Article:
What is Solovay's definition?
Consider once more a computable sequence of coverings Ak. This time, however, we do not follow Martin-Löf and assume that
for all k. Instead we only know that the sum of these measures converges, that is, that
According to Martin-Löf, a real r is non-random if it is contained in all of the Ak. Now, following Solovay, r is non-random if it is merely contained in infinitely many of the Ak.
So if a real is Martin-Löf non-random, then it will also be Solovay non-random. Solovay's criterion for non-randomness is much less demanding than Martin-Löf's.
Why is this a good definition? Because in probability theory one often uses the argument that if the infinite series of events Ak has the property that
converges, then with probability one only finitely many of the events Ak will occur. That's called the Borel-Cantelli lemma. [See W. Feller, An Introduction to Probability Theory and Its Applications, Vol. 1, Wiley, 1950.] We can therefore paraphrase Solovay's definition by saying that a real is Solovay random if it always obeys the Borel-Cantelli lemma.
Now I'll present Solovay's proof that Solovay randomness is actually equivalent to Martin-Löf randomness.
We've already seen that if a real is Martin-Löf non-random, then it is also Solovay non-random. So we only need to prove the converse, namely that if a real is Solovay non-random, then it's also Martin-Löf non-random. Why is this so?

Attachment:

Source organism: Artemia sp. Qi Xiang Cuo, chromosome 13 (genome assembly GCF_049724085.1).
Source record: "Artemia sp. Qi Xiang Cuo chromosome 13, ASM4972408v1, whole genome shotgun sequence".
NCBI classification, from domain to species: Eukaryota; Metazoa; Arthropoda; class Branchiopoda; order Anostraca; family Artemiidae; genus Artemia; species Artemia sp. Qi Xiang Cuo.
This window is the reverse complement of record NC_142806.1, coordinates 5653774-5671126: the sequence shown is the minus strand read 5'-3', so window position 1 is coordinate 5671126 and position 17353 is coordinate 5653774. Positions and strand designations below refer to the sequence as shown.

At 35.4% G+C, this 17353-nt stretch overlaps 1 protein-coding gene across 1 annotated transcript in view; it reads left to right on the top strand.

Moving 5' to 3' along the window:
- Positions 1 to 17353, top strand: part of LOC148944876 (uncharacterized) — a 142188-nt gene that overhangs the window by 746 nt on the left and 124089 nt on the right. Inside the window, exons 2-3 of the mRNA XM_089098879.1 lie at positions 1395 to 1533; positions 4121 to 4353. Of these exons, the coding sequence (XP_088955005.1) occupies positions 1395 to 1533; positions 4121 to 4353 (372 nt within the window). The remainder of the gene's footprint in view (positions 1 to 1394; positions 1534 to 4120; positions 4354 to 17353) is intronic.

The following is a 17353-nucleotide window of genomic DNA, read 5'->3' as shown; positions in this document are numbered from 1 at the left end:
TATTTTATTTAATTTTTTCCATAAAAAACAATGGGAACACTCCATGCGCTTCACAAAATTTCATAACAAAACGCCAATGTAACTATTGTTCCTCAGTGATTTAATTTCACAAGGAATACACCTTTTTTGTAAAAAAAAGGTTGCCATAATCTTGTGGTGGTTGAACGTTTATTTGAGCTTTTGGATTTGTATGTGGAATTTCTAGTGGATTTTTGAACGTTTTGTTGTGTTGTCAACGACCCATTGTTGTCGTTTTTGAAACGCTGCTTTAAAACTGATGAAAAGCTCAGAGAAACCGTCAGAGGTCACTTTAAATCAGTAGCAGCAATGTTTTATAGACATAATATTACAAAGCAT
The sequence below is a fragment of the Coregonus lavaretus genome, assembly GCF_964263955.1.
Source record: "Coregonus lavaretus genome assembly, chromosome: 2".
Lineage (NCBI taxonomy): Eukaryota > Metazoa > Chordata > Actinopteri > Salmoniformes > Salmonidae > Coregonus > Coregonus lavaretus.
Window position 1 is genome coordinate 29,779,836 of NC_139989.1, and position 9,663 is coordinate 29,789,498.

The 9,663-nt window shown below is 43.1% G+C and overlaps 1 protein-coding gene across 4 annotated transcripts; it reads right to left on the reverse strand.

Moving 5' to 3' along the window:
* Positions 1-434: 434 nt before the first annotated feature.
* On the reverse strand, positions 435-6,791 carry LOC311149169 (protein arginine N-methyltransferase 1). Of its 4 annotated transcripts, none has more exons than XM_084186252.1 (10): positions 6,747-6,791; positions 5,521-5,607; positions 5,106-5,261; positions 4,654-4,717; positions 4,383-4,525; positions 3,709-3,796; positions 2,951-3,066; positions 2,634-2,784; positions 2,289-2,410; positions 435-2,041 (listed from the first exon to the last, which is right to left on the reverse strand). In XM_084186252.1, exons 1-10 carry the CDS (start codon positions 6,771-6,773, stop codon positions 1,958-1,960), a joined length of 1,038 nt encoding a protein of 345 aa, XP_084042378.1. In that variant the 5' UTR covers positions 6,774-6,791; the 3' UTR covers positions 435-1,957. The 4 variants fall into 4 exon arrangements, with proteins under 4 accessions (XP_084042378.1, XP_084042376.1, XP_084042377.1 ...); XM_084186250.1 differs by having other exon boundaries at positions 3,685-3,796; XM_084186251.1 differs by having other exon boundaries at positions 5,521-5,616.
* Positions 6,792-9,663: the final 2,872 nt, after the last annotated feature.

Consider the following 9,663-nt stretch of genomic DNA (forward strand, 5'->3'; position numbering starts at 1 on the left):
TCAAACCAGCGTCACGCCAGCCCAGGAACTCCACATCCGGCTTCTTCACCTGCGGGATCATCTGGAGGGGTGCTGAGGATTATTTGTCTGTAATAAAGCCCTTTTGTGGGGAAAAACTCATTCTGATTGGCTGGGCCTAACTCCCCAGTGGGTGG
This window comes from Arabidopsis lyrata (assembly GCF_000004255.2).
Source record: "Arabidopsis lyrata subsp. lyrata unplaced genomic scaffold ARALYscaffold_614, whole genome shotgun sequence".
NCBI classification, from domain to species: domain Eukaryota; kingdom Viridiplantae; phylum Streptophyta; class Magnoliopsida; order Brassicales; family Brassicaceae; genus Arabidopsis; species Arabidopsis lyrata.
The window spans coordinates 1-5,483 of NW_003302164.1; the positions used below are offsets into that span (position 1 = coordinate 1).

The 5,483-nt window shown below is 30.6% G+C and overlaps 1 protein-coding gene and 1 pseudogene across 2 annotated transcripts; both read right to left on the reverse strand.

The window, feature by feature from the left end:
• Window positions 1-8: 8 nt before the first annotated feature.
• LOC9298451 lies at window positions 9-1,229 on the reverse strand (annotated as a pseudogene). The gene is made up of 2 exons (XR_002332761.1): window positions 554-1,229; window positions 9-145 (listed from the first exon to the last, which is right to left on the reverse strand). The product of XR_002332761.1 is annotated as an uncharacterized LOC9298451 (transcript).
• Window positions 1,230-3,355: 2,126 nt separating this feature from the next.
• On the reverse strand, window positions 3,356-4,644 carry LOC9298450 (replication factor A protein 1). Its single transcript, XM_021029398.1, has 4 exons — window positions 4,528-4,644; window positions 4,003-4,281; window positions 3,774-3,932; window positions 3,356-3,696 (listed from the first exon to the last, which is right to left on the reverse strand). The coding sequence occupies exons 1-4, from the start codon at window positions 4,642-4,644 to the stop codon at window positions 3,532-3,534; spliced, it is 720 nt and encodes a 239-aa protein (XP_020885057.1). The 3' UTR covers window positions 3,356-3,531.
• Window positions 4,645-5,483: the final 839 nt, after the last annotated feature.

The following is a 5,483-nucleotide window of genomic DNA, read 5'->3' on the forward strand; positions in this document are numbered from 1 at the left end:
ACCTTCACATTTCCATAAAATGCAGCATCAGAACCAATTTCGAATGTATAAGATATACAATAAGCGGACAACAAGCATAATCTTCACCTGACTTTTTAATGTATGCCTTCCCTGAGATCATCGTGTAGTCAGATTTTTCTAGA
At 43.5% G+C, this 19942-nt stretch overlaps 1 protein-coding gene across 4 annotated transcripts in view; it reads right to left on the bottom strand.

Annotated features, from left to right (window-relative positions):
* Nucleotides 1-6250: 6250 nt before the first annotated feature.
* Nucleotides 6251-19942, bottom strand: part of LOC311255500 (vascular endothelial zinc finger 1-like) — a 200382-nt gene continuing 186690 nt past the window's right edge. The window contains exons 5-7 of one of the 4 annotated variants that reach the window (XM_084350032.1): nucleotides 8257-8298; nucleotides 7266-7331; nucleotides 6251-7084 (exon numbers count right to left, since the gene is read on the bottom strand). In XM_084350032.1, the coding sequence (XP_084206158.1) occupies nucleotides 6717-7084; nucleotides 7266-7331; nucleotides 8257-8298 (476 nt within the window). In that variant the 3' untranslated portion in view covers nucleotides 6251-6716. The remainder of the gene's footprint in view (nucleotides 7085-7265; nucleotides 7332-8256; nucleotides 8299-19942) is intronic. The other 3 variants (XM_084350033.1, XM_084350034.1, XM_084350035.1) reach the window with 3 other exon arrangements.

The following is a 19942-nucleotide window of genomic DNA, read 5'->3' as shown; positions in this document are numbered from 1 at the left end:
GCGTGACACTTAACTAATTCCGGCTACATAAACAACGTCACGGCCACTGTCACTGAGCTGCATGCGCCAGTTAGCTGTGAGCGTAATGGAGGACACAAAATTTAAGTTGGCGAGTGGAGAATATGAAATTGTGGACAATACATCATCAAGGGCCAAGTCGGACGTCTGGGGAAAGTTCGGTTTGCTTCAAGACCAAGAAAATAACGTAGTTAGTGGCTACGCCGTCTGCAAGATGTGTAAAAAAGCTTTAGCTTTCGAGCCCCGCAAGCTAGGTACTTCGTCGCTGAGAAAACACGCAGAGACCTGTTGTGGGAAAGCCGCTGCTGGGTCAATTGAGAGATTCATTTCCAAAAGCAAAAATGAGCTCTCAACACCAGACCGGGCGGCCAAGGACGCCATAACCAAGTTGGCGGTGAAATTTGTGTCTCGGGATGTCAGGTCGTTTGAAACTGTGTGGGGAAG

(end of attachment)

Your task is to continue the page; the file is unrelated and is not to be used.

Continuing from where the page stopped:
Well, says Solovay, consider a real r which is covered by infinitely many of the Ak in a computable sequence of coverings Ak with
We'll construct a new computable sequence of coverings Bk from the Ak, in such a way that r is in all of the Bk and
How does Solovay achieve this?
Well, he defines Bk to consist precisely of all those reals, of all the points which are in at least 2k+c of the coverings Ak! That's all there is to it!
That proves Solovay's theorem, but how do we program this? Well, for starters, to simplify matters I just produce the Bk consisting of all those points which are in at least k of the coverings Ak.
So at stage n I generate A0 through An for time n. Then I extend all the prefixes for the intervals in these coverings to the same size, I increase the granularity, so that I can determine the multiplicity of each subinterval. And once I have collected those subintervals with multiplicity ≥ k, I try to reassemble them, by collapsing any pairs of adjacent subintervals α0 and α1 into the single interval whose prefix is α.
And what do I take as my coverings Ak? I let Ak consist of all those bit strings of the form
Thus 1j0 is in precisely j of the Ak. And Bk, the set of strings that are in at least k of the Ak, is
And solovay.l calculates
Now we're finally ready to exhibit examples of statistical assertions that we can make about the bits of the halting probability Ω! Solovay randomness is just the tool that we need, and we can use it because at this point we've seen that Ω is Chaitin random, hence Martin-Löf random, and thus Solovay random. So please do the exercises!
http://www.cs.umaine.edu/~chaitin/ait/solovay.l http://www.cs.umaine.edu/~chaitin/ait/solovay.r http://www.cs.auckland.ac.nz/CDMTCS/chaitin/ait/solovay.l http://www.cs.auckland.ac.nz/CDMTCS/chaitin/ait/solovay.r
|= n! / k!(n−k)! .|
Show that this infinite sum converges:
|∑n 2−n ∑|k/n − 1/2| > ε||
Do this by considering the ratio of successive binomial coefficients. Work with estimates of base-two logarithms of probabilities using Stirling's approximation: